On October 19, 2012, I will speak at the New York Compensation Association’s meeting in New York City on The Impact of Proxy Advisory Firms on Executive Compensation: How Have Companies Responded, What Might They Do, and What Does It Mean for Executive Compensation?
Well, I have learned a bit more about Fidelity’s 2011 Proxy Voting Guidelines (thanks to Reid Pearson at Alliance Advisors for sharing what he had learned with me as well). Here is what I believe to be true about the new Fidelity guidelines:
The new guidelines, including the burn rate policy for equity plan proposals, are effective immediately;
Fidelity will not use a multiplier for full-value awards, i.e., options granted during the fiscal year + full value awards granted during the fiscal year / weighted average common shares outstanding (this is the “Traditional Burn Rate” in my Burn Rate Calculator available under Reference Materials –> Excel Tools; this is also reported on ISS’s Proxy Reports as the “unadjusted burn rate”);
Fidelity will be considering mitigating factors to permit them to support a plan when a company has burn rates that exceed the burn rate caps (similar to what Fidelity did with its prior dilution caps). But, Fidelity is still working out the details.
I think there are a few open questions on the new Fidelity guidelines as well. For example, since Fidelity will look at historic burn rate, will it look at prospective burn rate at all in terms of the size of the share request and how many years it might last? Does that matter to Fidelity? One would assume that exceptions will have to made for extraordinary situations that cause a spike in burn rates from typical practice, but what will Fidelity be looking for in order to approve such exceptions?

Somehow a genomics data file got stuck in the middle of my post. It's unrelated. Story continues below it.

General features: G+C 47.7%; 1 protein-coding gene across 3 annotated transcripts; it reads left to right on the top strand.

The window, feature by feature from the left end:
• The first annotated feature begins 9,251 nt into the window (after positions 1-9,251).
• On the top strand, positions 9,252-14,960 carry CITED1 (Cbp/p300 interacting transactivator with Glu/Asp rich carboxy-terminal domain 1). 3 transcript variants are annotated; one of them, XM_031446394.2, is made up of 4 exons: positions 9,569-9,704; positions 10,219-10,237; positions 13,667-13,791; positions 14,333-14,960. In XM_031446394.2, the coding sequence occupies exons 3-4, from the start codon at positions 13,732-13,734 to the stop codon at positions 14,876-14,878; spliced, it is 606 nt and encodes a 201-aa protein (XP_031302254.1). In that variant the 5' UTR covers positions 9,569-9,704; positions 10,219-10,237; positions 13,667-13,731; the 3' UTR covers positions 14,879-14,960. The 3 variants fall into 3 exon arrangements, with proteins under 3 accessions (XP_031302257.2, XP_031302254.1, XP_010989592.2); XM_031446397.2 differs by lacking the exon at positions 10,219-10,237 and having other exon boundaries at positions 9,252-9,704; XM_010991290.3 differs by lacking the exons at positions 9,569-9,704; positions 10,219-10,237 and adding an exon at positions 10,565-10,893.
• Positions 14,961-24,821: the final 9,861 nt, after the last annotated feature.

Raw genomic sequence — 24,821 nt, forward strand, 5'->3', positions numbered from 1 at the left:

Will Fidelity make allowances to its general burn rate caps for companies in various industry groups that have historically had higher burn rates (technology and biotech come to mind)? If not, what will this mean for these companies’ ability to gain shareholder approval of equity compensation plan proposals and continue to make use of equity awards as part of their compensation packages? We’ll have to wait and see how Fidelity ends up developing these guidelines further to see what the practical implications will be for share requests.
Fidelity just issued its 2011 Proxy Voting Guidelines. As promised, they are a significant departure from past guidelines in the area of equity plan proposals. Where in years past Fidelity looked to dilution as the guiding principle along with assorted other concerns in determining its vote on equity plan proposals, it has now replaced that with 3-year average burn rates:
1.5% for Large Caps—companies in the Russell 1000 Index
2.5% for Small Caps—companies not in the Russell 1000 Index
3.5% for Micro Caps—companies with a market cap under US$300 million
I have not yet had a time to read all the way through them or get answers to some of my questions, i.e., how does Fidelity define “burn rate.” But given how significant the change is regarding equity plan proposals, I wanted to get this information out ASAP.